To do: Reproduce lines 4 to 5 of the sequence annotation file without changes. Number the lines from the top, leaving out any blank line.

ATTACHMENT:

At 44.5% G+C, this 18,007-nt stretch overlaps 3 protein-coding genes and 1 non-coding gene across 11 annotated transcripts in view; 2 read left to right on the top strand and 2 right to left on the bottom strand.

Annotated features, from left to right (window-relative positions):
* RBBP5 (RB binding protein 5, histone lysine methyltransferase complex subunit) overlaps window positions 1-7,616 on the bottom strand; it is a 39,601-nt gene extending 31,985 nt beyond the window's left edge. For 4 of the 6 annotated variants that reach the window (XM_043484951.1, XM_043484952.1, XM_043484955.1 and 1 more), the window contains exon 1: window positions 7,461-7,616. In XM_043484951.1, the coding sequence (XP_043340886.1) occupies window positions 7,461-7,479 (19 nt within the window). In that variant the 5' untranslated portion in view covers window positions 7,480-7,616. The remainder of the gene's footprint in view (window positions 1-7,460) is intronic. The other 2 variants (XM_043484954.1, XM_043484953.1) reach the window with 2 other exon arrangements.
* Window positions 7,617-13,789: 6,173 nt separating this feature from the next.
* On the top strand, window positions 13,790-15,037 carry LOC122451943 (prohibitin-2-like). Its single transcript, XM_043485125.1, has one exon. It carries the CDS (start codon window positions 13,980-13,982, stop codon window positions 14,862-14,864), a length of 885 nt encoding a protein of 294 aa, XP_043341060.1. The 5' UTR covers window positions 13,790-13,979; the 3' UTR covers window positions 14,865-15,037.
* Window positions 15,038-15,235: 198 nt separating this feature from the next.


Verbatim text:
* Window positions 7,617-13,789: 6,173 nt separating this feature from the next.
* On the top strand, window positions 13,790-15,037 carry LOC122451943 (prohibitin-2-like). Its single transcript, XM_043485125.1, has one exon. It carries the CDS (start codon window positions 13,980-13,982, stop codon window positions 14,862-14,864), a length of 885 nt encoding a protein of 294 aa, XP_043341060.1. The 5' UTR covers window positions 13,790-13,979; the 3' UTR covers window positions 14,865-15,037.